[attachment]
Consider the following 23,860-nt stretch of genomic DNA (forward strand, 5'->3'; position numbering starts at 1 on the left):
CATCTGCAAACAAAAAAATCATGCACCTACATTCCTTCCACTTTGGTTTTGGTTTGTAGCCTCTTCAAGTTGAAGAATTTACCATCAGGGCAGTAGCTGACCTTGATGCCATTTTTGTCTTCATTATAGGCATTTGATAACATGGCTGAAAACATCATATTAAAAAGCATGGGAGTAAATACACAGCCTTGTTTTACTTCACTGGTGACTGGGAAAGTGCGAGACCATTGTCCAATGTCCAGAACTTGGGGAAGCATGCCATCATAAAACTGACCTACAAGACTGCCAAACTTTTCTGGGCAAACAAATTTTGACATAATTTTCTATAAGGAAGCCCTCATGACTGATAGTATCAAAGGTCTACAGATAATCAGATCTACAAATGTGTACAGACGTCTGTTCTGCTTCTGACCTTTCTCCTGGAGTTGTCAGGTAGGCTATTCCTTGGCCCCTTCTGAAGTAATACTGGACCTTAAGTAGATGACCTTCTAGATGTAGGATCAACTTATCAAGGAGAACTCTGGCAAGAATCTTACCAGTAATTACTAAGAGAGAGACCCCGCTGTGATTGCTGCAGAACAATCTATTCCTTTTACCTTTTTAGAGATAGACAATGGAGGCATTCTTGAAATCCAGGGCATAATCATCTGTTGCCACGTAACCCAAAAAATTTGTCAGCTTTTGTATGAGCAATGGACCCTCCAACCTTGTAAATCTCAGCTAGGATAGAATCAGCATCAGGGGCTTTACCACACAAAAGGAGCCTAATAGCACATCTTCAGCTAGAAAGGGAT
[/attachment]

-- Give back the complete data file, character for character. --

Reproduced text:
Consider the following 23,860-nt stretch of genomic DNA (forward strand, 5'->3'; position numbering starts at 1 on the left):
CATCTGCAAACAAAAAAATCATGCACCTACATTCCTTCCACTTTGGTTTTGGTTTGTAGCCTCTTCAAGTTGAAGAATTTACCATCAGGGCAGTAGCTGACCTTGATGCCATTTTTGTCTTCATTATAGGCATTTGATAACATGGCTGAAAACATCATATTAAAAAGCATGGGAGTAAATACACAGCCTTGTTTTACTTCACTGGTGACTGGGAAAGTGCGAGACCATTGTCCAATGTCCAGAACTTGGGGAAGCATGCCATCATAAAACTGACCTACAAGACTGCCAAACTTTTCTGGGCAAACAAATTTTGACATAATTTTCTATAAGGAAGCCCTCATGACTGATAGTATCAAAGGTCTACAGATAATCAGATCTACAAATGTGTACAGACGTCTGTTCTGCTTCTGACCTTTCTCCTGGAGTTGTCAGGTAGGCTATTCCTTGGCCCCTTCTGAAGTAATACTGGACCTTAAGTAGATGACCTTCTAGATGTAGGATCAACTTATCAAGGAGAACTCTGGCAAGAATCTTACCAGTAATTACTAAGAGAGAGACCCCGCTGTGATTGCTGCAGAACAATCTATTCCTTTTACCTTTTTAGAGATAGACAATGGAGGCATTCTTGAAATCCAGGGCATAATCATCTGTTGCCACGTAACCCAAAAAATTTGTCAGCTTTTGTATGAGCAATGGACCCTCCAACCTTGTAAATCTCAGCTAGGATAGAATCAGCATCAGGGGCTTTACCACACAAAAGGAGCCTAATAGCACATCTTCAGCTAGAAAGGGAT